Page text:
In a study of 1,022 men and women with heart disease, those with post-traumatic stress disorder perceived the effects of their disease as more burdensome and disabling than did those without PTSD, even when their actual heart health was no worse by objective measures.
The results are reported by researchers at the San Francisco VA Medical Center and the University of California, San Francisco in the November 2009 issue of the Archives of General Psychiatry.
The researchers, led by Beth E. Cohen, MD, MAS, a staff physician at SFVAMC, looked at an array of perceived effects of heart disease as reported by the study participants, including chest pain frequency and severity, limitations on physical activity and daily functioning, and overall quality of life.
They then measured the participants’ actual cardiac function according to a variety of objective measures: treadmill exercise capacity; left ventricular ejection fraction, which measures how efficiently the heart pumps blood; and inducible ischemia, which measures how much oxygen the heart receives during exercise.
The 95 patients with PTSD reported significantly greater perceived symptom burden, greater physical limitation, and reduced quality of life than those without PTSD, even when their objective measures of cardiac function were equivalent.
The differences in perception remained even after the researchers excluded participants with depression, “which could also be expected to affect how people perceive the severity of their heart disease,” according to Cohen, who is also an assistant professor of medicine at UCSF.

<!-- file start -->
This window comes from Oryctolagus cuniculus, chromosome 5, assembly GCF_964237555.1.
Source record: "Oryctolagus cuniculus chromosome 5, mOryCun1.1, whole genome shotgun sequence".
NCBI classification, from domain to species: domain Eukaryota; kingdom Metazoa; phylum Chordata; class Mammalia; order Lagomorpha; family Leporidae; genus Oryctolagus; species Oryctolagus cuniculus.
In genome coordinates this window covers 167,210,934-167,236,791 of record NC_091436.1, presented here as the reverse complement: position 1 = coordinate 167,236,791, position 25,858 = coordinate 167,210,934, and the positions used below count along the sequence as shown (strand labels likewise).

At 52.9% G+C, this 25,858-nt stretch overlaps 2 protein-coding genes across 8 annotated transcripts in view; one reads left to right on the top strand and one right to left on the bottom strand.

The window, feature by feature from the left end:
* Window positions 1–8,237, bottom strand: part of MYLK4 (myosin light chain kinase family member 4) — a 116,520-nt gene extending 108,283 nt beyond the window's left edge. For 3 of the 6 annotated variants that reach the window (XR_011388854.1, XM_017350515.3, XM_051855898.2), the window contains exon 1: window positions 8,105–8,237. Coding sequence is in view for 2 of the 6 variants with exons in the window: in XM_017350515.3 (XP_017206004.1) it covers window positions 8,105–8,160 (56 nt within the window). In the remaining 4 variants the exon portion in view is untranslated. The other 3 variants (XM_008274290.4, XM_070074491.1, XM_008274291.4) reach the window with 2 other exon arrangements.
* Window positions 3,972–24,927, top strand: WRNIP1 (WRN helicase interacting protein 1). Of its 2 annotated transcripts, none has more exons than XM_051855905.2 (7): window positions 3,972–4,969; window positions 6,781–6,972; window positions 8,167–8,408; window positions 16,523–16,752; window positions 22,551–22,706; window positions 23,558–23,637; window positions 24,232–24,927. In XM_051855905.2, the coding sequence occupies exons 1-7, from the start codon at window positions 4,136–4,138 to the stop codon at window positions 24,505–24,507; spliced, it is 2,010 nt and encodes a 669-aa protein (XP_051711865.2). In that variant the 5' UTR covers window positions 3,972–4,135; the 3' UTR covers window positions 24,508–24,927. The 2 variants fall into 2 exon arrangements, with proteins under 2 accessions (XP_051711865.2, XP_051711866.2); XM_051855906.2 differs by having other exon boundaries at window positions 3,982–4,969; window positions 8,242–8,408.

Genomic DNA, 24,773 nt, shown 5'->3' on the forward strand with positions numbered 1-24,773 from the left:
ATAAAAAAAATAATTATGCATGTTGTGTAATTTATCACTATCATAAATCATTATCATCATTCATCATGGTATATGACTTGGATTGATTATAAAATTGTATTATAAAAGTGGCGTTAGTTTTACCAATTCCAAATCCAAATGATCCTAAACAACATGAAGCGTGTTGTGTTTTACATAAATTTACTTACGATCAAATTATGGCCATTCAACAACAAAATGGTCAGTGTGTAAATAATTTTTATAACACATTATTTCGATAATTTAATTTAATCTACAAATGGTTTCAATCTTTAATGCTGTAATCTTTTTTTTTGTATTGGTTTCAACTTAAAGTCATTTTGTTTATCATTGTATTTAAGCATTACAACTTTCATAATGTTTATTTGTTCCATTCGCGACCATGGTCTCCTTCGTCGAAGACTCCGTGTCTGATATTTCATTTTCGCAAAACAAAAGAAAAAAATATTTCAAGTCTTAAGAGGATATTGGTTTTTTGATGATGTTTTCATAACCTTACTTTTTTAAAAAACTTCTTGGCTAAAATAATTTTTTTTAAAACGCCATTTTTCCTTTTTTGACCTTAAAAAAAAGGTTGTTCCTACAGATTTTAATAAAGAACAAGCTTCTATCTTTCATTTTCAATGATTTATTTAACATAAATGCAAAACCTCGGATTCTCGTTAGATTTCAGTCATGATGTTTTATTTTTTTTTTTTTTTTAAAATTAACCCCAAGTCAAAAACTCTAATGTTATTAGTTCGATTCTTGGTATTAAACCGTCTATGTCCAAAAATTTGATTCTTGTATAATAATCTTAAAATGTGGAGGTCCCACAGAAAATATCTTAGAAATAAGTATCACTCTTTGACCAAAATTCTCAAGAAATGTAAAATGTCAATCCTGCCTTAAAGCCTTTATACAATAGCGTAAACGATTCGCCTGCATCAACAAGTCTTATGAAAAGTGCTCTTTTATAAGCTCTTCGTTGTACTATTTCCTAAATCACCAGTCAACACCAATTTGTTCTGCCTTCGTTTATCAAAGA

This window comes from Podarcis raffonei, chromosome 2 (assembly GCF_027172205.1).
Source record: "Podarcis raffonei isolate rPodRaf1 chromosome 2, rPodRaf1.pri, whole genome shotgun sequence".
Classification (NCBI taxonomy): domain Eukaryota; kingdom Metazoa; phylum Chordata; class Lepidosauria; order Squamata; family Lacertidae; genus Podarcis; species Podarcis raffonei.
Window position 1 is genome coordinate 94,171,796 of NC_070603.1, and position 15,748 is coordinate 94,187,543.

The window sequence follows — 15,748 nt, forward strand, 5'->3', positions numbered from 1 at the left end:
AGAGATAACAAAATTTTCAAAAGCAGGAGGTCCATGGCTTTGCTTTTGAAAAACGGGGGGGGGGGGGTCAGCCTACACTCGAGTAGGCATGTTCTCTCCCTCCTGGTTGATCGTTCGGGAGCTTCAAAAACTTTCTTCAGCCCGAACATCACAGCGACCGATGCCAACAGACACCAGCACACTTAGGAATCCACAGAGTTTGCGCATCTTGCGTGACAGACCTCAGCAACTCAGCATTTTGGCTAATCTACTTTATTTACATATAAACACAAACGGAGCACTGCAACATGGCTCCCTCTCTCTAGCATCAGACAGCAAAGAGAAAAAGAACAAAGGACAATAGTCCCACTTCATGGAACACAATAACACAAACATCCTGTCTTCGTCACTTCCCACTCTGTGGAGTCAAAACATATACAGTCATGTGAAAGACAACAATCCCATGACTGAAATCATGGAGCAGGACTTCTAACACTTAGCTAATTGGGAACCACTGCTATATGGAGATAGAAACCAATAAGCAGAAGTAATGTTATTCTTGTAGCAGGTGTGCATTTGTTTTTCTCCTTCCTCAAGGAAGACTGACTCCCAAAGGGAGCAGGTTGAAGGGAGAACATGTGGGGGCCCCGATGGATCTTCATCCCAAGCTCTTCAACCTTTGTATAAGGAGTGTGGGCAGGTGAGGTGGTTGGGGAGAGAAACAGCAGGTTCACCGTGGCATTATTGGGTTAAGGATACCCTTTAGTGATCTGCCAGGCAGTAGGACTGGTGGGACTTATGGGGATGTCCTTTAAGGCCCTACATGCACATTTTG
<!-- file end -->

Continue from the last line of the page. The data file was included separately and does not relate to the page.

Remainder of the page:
“There is something unique and independent about PTSD that makes heart disease more burdensome, irrespective of actual heart function,” concludes Cohen. “Unfortunately, we can’t venture to speculate what that is without more detailed data.”
The study authors cite a body of research that suggests a PTSD rate of 8 to 12 percent in the general population and 13 to 30 percent among military veterans.
Cohen suggests that for patients with both heart disease and PTSD, “we need to look at not only improving physical measures like cholesterol and blood pressure, but treating the symptoms of PTSD as well. In addition to improving patients’ emotional health, our findings suggest that it may also improve their level of function and quality of life. And that’s what we’d really like to know – how treating PTSD can affect heart health.”
Currently, Cohen’s research team is working on a follow-up study that looks at the same participants five years later. “This will allow us to evaluate if the people with PTSD did worse over time in terms of actual heart outcomes,” she says.
Co-authors of the study were Charles R. Marmar, MD, and Thomas Neylan, MD, of SFVAMC and UCSF, and Nelson B. Schiller, MD, and Sadia Ali, MD, MPH, of UCSF. The senior author was Mary Whooley, MD, of SFVAMC and UCSF.
The research was supported by funds from the National Institutes of Health, the Department of Veterans Affairs, the National Heart, Lung, and Blood Institute, the American Federation for Aging Research, the Robert Wood Johnson Foundation, the Ischemia Research and Education Foundation, and the Nancy Kirwan Heart Research Fund. Some of the funds were administered by the Northern California Institute for Research and Education.
NCIRE - The Veterans Health Research Institute is the largest research institute associated with a VA medical center. Its mission is to improve the health and well-being of veterans and the general public by supporting a world-class biomedical research program conducted by the UCSF faculty at SFVAMC.
SFVAMC has the largest medical research program in the national VA system, with more than 200 research scientists, all of whom are faculty members at UCSF.
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